Confitería del Molino reopens after years of abandonment and restoration
After several years of fervent cleaning and replacement of ornaments, restoration work on the facade of the art nouveau style Confitería del Molino in Buenos Aires is complete and the historic building has reopened to the public.
Confitería del Molino, an eight-story building in the Argentine capital, dons a 213-foot high cupola, decorative metal balconies, stained glass windows and a windmill. It was designed in 1915 by the Italian architect Francisco Gianotti as a restaurant for the pastry chefs Constatino Rossi and Cayetano Brenna, also of Italian origin. Its name translates to mill confectionery, paying homage to the city’s first flour mill, located in the Plaza del Congreso across the street. When built, the 5,000 square foot cafe was one of the tallest structures in the city; he only used materials imported from Italy.
In its heyday, the cafe was a bustling social space, often frequented by politicians, who worked in the nearby National Congress, which dubbed the building the “third chamber” of Congress.
In 1930 the building tragically burned down, but was rebuilt a year later. After Brenna’s death, the building went through several other owners and the restaurant eventually went bankrupt in 1978. The historic structure was designated a National Historic Landmark in 1997 and later designated by UNESCO as a historic heritage site. Art Nouveau and the avant-garde of the Belle Époque. A transfer of ownership in 2014 placed the historic building in the hands of the National Congress, an act that launched restoration work from 2018.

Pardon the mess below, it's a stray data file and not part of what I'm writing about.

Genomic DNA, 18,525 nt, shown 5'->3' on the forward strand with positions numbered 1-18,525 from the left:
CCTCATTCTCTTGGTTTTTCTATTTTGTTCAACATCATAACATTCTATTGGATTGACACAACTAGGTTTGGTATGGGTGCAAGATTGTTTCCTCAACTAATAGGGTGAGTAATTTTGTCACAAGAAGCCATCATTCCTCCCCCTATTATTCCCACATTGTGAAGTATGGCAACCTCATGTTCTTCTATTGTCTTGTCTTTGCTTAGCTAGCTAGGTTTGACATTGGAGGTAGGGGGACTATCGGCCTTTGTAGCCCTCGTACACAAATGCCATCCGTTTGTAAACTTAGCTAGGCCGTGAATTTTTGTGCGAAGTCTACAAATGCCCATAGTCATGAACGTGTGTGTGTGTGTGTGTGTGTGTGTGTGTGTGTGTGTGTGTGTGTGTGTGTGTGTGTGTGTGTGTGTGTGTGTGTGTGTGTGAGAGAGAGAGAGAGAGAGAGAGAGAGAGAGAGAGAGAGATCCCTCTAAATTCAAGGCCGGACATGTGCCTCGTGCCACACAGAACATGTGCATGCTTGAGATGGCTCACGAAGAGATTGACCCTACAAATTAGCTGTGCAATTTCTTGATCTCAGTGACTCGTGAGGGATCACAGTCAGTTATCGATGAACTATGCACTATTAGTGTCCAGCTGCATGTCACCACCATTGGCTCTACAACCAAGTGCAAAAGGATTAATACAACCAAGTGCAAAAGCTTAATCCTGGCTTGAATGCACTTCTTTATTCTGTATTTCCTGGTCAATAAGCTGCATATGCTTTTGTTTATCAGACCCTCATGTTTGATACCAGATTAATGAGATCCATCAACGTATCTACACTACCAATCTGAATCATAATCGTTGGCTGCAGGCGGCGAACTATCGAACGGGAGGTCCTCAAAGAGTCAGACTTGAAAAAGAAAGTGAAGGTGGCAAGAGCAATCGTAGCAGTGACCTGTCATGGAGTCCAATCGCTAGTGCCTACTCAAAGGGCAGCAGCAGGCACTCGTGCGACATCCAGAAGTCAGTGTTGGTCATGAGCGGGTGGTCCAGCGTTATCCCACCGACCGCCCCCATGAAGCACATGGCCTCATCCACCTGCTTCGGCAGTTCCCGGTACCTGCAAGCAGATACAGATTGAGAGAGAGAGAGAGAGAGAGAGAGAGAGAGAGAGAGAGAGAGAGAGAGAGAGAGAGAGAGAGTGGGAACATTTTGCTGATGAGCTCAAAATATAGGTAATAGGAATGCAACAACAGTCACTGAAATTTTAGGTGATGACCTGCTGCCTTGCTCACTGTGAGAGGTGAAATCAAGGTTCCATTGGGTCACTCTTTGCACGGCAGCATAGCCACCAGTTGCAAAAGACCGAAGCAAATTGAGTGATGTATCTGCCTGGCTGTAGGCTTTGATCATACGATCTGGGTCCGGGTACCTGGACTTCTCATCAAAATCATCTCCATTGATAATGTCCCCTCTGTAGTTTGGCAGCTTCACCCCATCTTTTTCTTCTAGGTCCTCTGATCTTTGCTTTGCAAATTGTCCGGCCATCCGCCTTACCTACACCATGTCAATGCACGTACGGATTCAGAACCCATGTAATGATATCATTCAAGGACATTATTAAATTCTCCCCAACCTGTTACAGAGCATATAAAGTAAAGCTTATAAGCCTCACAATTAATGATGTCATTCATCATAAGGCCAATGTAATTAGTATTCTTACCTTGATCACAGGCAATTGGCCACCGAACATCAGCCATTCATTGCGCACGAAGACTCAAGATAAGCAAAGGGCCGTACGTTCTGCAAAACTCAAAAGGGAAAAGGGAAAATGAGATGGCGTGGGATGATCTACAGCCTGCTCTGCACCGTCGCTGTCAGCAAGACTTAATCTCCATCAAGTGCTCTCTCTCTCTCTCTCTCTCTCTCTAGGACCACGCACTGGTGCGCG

Despite its many designations acknowledging its architectural significance, Confitería del Molino languished in a state of serious disrepair; its facade was stained by decades of air pollution, much of its iron and ceramic ornamentation had broken off, and its trademark windmill no longer turned.
The Ministry of Public Space and Urban Hygiene piloted the restoration project. A team of restorers began by thoroughly cleaning the stained facade. On the roof, the scalloped shingles were reviewed and replaced as needed. Careful efforts were made to replace the decorative elements of the building, including its stained glass windows, its tesserae and a pair of winged lion statues. Historical photos, sourced from local residents, and 3D modeling played a vital role in the restoration project and were used, where necessary, to replicate original design elements.
“La Confitería del Molino is one of the many historic buildings that the city has. We have worked to preserve its original image and spirit in order to enhance its heritage value so that neighbors can once again enjoy it,” said Minister of Public Space and Urban Hygiene Clara Muzzio. , in a press release published by the government.
An iron balcony on the fifth floor overlooking Callao Street has been replaced and rehung. A distinctive element of the building’s design is the black windmill planted on the rounded front facade; repairs to her sails and blade system brought this unique design feature back into service.
While the aim of the renovation was to improve the facade, the interiors were not spared. Artifacts of its historic past found on site, including old menus, have been salvaged, bringing living rooms, ballrooms and balconies to life. A number of structural and technical issues within the building were also resolved during the renovation; this included improving elevators and electrical wiring. Exterior lighting is a major element of the facade; the stained glass windows light up from the interiors and are illuminated again, restoring the Confitería as a beacon of the city.
La Confitería del Molino reopened to the public on July 8 and visitors can pre-book a tour of the building, which will take them to the ground floor, first floor, basement and rooftop.